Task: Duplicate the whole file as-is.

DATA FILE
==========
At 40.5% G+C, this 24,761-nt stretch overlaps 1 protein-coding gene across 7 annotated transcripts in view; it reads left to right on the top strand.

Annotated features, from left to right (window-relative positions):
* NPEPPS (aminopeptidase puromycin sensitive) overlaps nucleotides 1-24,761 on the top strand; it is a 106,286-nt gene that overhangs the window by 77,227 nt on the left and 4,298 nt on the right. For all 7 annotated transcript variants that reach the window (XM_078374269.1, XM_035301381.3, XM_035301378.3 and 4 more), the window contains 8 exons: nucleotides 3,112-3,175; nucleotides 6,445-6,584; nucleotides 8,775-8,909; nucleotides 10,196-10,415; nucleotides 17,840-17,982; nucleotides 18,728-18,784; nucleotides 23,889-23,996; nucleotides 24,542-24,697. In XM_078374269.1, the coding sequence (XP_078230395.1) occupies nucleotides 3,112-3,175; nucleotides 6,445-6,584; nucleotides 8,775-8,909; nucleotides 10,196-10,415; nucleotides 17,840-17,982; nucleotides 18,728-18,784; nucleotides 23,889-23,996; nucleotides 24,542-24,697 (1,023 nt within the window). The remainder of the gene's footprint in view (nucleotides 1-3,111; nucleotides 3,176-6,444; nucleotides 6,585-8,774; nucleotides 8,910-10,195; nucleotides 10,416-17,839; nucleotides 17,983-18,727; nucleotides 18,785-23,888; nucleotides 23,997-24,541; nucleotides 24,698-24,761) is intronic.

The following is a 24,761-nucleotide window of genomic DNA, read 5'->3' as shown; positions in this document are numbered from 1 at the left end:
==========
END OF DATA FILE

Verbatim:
At 40.5% G+C, this 24,761-nt stretch overlaps 1 protein-coding gene across 7 annotated transcripts in view; it reads left to right on the top strand.

Annotated features, from left to right (window-relative positions):
* NPEPPS (aminopeptidase puromycin sensitive) overlaps nucleotides 1-24,761 on the top strand; it is a 106,286-nt gene that overhangs the window by 77,227 nt on the left and 4,298 nt on the right. For all 7 annotated transcript variants that reach the window (XM_078374269.1, XM_035301381.3, XM_035301378.3 and 4 more), the window contains 8 exons: nucleotides 3,112-3,175; nucleotides 6,445-6,584; nucleotides 8,775-8,909; nucleotides 10,196-10,415; nucleotides 17,840-17,982; nucleotides 18,728-18,784; nucleotides 23,889-23,996; nucleotides 24,542-24,697. In XM_078374269.1, the coding sequence (XP_078230395.1) occupies nucleotides 3,112-3,175; nucleotides 6,445-6,584; nucleotides 8,775-8,909; nucleotides 10,196-10,415; nucleotides 17,840-17,982; nucleotides 18,728-18,784; nucleotides 23,889-23,996; nucleotides 24,542-24,697 (1,023 nt within the window). The remainder of the gene's footprint in view (nucleotides 1-3,111; nucleotides 3,176-6,444; nucleotides 6,585-8,774; nucleotides 8,910-10,195; nucleotides 10,416-17,839; nucleotides 17,983-18,727; nucleotides 18,785-23,888; nucleotides 23,997-24,541; nucleotides 24,698-24,761) is intronic.

The following is a 24,761-nucleotide window of genomic DNA, read 5'->3' as shown; positions in this document are numbered from 1 at the left end: